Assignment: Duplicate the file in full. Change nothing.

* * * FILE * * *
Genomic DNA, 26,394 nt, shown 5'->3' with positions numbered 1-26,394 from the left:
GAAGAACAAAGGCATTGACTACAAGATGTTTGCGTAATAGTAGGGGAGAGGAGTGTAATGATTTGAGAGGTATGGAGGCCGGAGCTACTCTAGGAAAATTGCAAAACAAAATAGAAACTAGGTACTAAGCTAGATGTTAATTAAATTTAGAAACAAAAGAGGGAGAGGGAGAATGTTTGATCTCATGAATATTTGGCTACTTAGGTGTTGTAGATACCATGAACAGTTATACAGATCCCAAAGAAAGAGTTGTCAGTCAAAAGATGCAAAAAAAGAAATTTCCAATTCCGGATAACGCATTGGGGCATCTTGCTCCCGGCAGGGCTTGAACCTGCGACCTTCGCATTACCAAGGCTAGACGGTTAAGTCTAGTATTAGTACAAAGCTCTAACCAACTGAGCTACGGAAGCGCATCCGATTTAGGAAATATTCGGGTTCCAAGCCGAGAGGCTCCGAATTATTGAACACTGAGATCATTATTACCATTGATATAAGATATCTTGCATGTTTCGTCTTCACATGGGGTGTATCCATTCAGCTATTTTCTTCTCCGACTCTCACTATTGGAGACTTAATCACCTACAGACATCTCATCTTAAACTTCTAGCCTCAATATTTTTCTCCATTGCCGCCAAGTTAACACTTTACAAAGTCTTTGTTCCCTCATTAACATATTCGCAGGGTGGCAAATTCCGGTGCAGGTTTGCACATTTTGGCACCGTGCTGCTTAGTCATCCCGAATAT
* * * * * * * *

Genomic DNA, 26,394 nt, shown 5'->3' with positions numbered 1-26,394 from the left:
GAAGAACAAAGGCATTGACTACAAGATGTTTGCGTAATAGTAGGGGAGAGGAGTGTAATGATTTGAGAGGTATGGAGGCCGGAGCTACTCTAGGAAAATTGCAAAACAAAATAGAAACTAGGTACTAAGCTAGATGTTAATTAAATTTAGAAACAAAAGAGGGAGAGGGAGAATGTTTGATCTCATGAATATTTGGCTACTTAGGTGTTGTAGATACCATGAACAGTTATACAGATCCCAAAGAAAGAGTTGTCAGTCAAAAGATGCAAAAAAAGAAATTTCCAATTCCGGATAACGCATTGGGGCATCTTGCTCCCGGCAGGGCTTGAACCTGCGACCTTCGCATTACCAAGGCTAGACGGTTAAGTCTAGTATTAGTACAAAGCTCTAACCAACTGAGCTACGGAAGCGCATCCGATTTAGGAAATATTCGGGTTCCAAGCCGAGAGGCTCCGAATTATTGAACACTGAGATCATTATTACCATTGATATAAGATATCTTGCATGTTTCGTCTTCACATGGGGTGTATCCATTCAGCTATTTTCTTCTCCGACTCTCACTATTGGAGACTTAATCACCTACAGACATCTCATCTTAAACTTCTAGCCTCAATATTTTTCTCCATTGCCGCCAAGTTAACACTTTACAAAGTCTTTGTTCCCTCATTAACATATTCGCAGGGTGGCAAATTCCGGTGCAGGTTTGCACATTTTGGCACCGTGCTGCTTAGTCATCCCGAATAT